Sustainable Development Goal 6 for water and sanitation calls for the realization of safely managed services (SMSS) for everyone by 2030. While there has been significant research and implementation to improve the sanitation service chain in urban settings, little guidance is available on how to achieve and sustain SMSS in rural contexts.
In 2019, WSSCC commissioned this study conducted by Andy Robinson and Andy Peal to examine to what extent Global Sanitation Fund (GSF)-supported programmes enabled SMSS in rural areas with collective behaviour change approaches like CLTS.
This study includes: – A summary of SMSS concepts and issues in rural areas – SMSS findings from GSF-supported programmes in sub-Saharan Africa and Asia – Good practices for monitoring SMSS in rural areas – Recommendations for rural programming
Authors: WSSCC; Publication date: October 2020; Publisher: WSSCC; No. of pages: 155
How can Community Led Total Sanitation (CLTS) and other programmatic approaches be integrated into a service-led rural sanitation delivery? This was the topic that attracted around 70 practitioners from 16 different countries to Cotonu, Benin in November 2013 for a Learning and Exchange workshop “Towards sustainable total sanitation”. The workshop was organised by IRC International Water and Sanitation Centre in partnership with WaterAid, SNV and UNICEF.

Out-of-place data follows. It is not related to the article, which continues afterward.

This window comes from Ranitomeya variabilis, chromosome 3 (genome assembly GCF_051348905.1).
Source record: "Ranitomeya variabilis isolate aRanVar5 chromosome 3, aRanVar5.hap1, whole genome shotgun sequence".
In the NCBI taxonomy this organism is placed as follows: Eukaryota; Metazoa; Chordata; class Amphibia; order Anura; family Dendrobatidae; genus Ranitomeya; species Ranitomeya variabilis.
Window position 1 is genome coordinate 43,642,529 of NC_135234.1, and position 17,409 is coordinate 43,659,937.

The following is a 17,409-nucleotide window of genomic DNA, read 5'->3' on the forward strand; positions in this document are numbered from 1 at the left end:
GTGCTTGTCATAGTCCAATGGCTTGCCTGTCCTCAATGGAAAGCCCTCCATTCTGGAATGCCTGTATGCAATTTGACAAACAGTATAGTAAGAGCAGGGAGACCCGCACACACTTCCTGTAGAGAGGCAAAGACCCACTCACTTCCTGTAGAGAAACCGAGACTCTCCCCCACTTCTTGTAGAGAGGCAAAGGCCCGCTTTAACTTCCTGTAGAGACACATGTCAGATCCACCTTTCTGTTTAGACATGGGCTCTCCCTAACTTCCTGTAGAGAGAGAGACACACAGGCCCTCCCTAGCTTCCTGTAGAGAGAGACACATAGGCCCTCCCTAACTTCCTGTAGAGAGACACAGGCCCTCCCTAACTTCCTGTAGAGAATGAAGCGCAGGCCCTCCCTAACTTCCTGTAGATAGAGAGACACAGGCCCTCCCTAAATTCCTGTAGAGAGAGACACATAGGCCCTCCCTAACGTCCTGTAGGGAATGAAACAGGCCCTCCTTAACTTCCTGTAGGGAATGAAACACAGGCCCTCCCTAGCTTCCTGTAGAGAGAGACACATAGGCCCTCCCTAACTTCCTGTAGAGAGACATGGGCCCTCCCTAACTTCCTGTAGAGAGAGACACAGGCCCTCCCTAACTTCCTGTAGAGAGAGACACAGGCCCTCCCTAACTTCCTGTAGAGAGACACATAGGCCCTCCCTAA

The key findings of the workshop a presented in a new report, which is divided into four categories, covering the four conditions to trigger a service:
strengthening the enabling environment
demand creation and advocacy to change behaviour
strengthening the supply chain, and
appropriate incentives and financial arrangements.
Organised by the Municipal Services Project, the conference brings together researchers, activists, labour representatives, development practitioners and policy makers from around the world working to promote progressive public services, including water and sanitation.
The following presentations focus specifically on sanitation:
Dieter Wartchow (Brazil) – National sanitation laws in Brazil: An opportunity lost?
Melanie Samson (South Africa) – Including the informal, transforming the public: Insights from innovations in the waste sector
Federico Parra (Colombia) – Recognition of the ‘recicladores’ as public managers of waste in Colombia
Poornima Chikarmane (India) – Of users, providers and the state: Solid waste management in Pune, India
Mary Galvin (South Africa) – Dealing with shit in sub-Sahara Africa: The impact of “new” approaches to sanitation on human rights